"We used to play Fort Worth all the time and they had Peter Mahovlich, who belonged to Detroit," said Mr. MacNeil. "He was one guy who really impressed both me and Ronnie Caron and we'd badger Sam and say, 'You've really got to keep an eye on this guy.' That year, Detroit called him up but didn't play him much, so the next spring, we ended up trading Doug Piper and Gary Monahan for Peter Mahovlich - who was a superstar for the next seven years with the Canadiens [and helped them win four Stanley Cups in that span]."














Mr. Bowman recalled an occasion when both he and Mr. Fletcher, who were handling the Canadiens' junior operations in 1963, had to confess to Mr. Pollock about an oversight they'd made relating to a then-unknown defenceman named Serge Savard.

That summer, the Canadiens had decided to drop the teenaged Mr. Savard from their protected list, but no one remembered to call him to deliver the bad news. September rolled around and Mr. Savard showed up at his boarding house in Montreal and called Mr. Fletcher at the Forum, looking for book money and room and board.

"Cliff came running to me and said, 'Remember that guy Savard? He's back in Montreal.' And we looked at each other and said, 'Well, Cliff, we got to go in and see Sam and tell him the truth.' So we both went in and said, 'Sam, we've got a real problem with Savard.' Right away, Sam jumped in and said, 'He's not here, is he?' We said, 'That's the problem, he is here.'

"And Sam said, 'Oh no, he wasn't on the list, you've got to send him home.' But we kind of liked Serge, so Cliff said, 'Sam, can we give him a chance until Christmas?' because Cliff knew some other guys in the league needed players and one was Doug Harvey's brother, Alf. Anyway, Sam said 'Okay, but only until Christmas, and if he's not cutting it by then, he's got to go home.'

"To make a long story short, by Christmas, Savard was playing great and had made the Junior Canadiens. But we were so afraid to tell Sam what happened. Of course, Savard's a Hall of Famer now. Sometimes, you've got to be lucky too."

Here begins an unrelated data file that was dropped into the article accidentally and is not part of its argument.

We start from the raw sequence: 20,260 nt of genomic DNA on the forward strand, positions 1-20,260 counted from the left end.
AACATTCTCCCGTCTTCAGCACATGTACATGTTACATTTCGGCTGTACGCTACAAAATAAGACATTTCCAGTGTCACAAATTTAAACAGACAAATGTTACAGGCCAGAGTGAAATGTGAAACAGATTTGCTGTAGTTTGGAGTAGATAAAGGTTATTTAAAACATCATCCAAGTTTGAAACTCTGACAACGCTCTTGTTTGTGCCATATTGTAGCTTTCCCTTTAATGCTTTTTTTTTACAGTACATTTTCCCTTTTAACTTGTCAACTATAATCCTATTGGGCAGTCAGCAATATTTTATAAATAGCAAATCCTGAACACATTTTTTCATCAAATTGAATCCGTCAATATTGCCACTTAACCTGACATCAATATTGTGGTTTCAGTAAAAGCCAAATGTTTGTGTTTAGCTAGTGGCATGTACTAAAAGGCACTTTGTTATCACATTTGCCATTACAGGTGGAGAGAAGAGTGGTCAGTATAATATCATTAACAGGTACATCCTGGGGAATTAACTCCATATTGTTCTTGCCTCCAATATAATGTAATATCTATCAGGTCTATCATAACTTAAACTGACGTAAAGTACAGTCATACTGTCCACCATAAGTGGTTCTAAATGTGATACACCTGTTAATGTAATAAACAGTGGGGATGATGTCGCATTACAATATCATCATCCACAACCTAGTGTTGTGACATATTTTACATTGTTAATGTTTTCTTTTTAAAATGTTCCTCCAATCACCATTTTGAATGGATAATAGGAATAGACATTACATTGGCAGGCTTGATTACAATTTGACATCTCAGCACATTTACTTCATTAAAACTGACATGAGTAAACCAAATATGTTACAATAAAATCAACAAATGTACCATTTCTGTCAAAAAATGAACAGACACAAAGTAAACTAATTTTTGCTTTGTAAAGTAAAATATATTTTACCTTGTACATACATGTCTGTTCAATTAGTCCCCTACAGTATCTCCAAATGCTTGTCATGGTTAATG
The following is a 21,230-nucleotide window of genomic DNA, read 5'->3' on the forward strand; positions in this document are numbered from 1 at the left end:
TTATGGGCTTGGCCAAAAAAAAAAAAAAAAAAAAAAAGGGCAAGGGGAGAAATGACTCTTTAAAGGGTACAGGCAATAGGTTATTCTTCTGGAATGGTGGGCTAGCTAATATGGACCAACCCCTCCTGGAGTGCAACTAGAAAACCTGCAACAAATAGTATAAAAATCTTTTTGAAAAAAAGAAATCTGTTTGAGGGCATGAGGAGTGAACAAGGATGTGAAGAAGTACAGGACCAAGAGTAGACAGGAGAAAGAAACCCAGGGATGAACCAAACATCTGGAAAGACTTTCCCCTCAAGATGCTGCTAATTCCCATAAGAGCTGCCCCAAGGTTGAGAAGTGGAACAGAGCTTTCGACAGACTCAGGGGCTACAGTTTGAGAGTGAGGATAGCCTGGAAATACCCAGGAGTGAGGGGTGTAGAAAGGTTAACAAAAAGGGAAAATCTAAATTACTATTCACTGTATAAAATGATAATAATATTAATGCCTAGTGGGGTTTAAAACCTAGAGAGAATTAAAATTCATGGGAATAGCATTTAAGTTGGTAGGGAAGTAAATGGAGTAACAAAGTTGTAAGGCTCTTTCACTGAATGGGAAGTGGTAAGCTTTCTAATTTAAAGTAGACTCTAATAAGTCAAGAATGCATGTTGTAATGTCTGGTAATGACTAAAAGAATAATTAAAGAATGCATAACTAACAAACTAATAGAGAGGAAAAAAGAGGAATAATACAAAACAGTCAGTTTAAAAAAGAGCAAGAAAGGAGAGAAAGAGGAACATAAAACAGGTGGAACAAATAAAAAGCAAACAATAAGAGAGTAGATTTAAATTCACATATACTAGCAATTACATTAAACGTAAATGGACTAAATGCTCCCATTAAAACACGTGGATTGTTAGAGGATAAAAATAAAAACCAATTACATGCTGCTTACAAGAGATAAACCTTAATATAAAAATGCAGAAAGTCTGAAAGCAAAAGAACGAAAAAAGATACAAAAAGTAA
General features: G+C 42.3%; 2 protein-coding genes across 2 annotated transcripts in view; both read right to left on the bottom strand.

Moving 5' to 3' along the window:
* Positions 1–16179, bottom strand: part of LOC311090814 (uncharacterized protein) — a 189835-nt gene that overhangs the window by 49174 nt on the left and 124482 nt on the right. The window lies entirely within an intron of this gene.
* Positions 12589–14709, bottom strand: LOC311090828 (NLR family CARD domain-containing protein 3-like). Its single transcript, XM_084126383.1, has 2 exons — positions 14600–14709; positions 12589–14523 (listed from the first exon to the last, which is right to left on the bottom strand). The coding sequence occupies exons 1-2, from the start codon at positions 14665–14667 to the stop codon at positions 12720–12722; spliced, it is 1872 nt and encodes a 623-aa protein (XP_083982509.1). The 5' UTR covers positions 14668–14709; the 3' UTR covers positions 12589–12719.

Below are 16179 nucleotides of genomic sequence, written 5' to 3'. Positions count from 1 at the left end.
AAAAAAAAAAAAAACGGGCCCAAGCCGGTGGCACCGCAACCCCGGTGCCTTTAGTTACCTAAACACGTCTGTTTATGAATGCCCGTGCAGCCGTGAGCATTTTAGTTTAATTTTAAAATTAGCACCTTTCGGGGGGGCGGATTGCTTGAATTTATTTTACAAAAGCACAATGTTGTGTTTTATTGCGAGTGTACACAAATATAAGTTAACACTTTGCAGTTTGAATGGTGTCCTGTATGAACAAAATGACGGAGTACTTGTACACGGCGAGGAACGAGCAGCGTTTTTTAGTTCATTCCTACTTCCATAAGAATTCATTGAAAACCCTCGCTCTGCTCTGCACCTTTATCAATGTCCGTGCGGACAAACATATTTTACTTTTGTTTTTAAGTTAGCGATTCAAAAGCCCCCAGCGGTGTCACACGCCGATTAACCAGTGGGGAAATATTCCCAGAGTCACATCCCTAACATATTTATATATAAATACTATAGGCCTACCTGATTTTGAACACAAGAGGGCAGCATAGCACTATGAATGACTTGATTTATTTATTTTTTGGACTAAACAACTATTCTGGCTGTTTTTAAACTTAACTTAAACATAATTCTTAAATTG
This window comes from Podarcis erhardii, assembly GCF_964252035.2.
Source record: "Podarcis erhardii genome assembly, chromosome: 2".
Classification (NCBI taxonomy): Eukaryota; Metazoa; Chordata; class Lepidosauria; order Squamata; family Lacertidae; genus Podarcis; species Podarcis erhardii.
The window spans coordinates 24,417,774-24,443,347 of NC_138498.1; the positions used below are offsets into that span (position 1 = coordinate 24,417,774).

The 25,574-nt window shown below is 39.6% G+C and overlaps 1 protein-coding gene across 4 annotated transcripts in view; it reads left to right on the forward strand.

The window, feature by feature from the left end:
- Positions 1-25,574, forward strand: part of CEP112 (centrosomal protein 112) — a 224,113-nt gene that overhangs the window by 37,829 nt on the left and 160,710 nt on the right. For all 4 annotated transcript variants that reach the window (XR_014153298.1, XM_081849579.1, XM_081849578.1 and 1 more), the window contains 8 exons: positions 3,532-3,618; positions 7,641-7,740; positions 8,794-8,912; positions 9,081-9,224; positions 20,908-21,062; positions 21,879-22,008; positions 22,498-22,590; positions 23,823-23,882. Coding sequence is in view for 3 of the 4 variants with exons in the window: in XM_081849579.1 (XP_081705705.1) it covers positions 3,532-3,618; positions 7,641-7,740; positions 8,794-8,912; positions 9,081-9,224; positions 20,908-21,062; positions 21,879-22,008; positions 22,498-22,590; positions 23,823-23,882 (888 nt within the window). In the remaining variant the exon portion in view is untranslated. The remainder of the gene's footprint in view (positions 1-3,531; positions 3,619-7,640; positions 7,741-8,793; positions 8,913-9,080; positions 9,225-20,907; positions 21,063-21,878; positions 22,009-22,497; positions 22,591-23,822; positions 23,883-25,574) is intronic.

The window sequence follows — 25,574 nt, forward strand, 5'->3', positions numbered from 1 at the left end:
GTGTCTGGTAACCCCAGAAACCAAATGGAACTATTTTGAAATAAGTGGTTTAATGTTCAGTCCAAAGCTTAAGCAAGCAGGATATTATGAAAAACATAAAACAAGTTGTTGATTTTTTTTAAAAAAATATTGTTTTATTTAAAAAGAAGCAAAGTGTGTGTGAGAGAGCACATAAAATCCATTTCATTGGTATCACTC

Mr. Bowman left the Canadiens in 1966 to join the expansion St. Louis Blues, but returned after Montreal won the 1971 Stanley Cup, with Mr. MacNeil behind the bench. He stayed for eight seasons, winning five of his record nine Stanley Cups as a coach in that span.

"Sam had some very strange rules," Mr. Bowman said. "We weren't supposed to leave the Forum after practice until we stopped by his office. I would say 75 per cent of the time, his secretary would come out and say, 'Sam said go on, he doesn't need to see you today.' But he just wanted to know what was going on. He didn't watch many of the practices because he was so busy and he didn't go to a lot of the road games because he didn't like to travel, so we had to call him after every single game."

Mr. Pollock's keen interest in the business side of the operation led to what seemed like a premature departure from the game in 1978, at 53. The Canadiens were in the midst of another streak of four consecutive Stanley Cups, but he bowed out to join Carena Bancorp Holdings, part of the financial empire controlled by Canadiens owners Peter and Edward Bronfman, who were in the process of selling the team.

More than a dozen players from the Pollock era went on to become coaches and general managers in the NHL, including Mr. Bowman, Mr. Fletcher, Mr. MacNeil, Mr. Gainey, Jacques Lemaire, Doug Risebrough, Réjean Houle and others. Ken Dryden eventually became president of the Toronto Maple Leafs.

"The measure of Sam Pollock is he won nine Stanley Cups in 14 years," Mr. MacNeil said. "You can't even begin to fathom how difficult that is. What happens in any successful organization is that a cynicism creeps into the dressing room. Indifference can build up and you've got to guard against that if you want to be competitive year after year.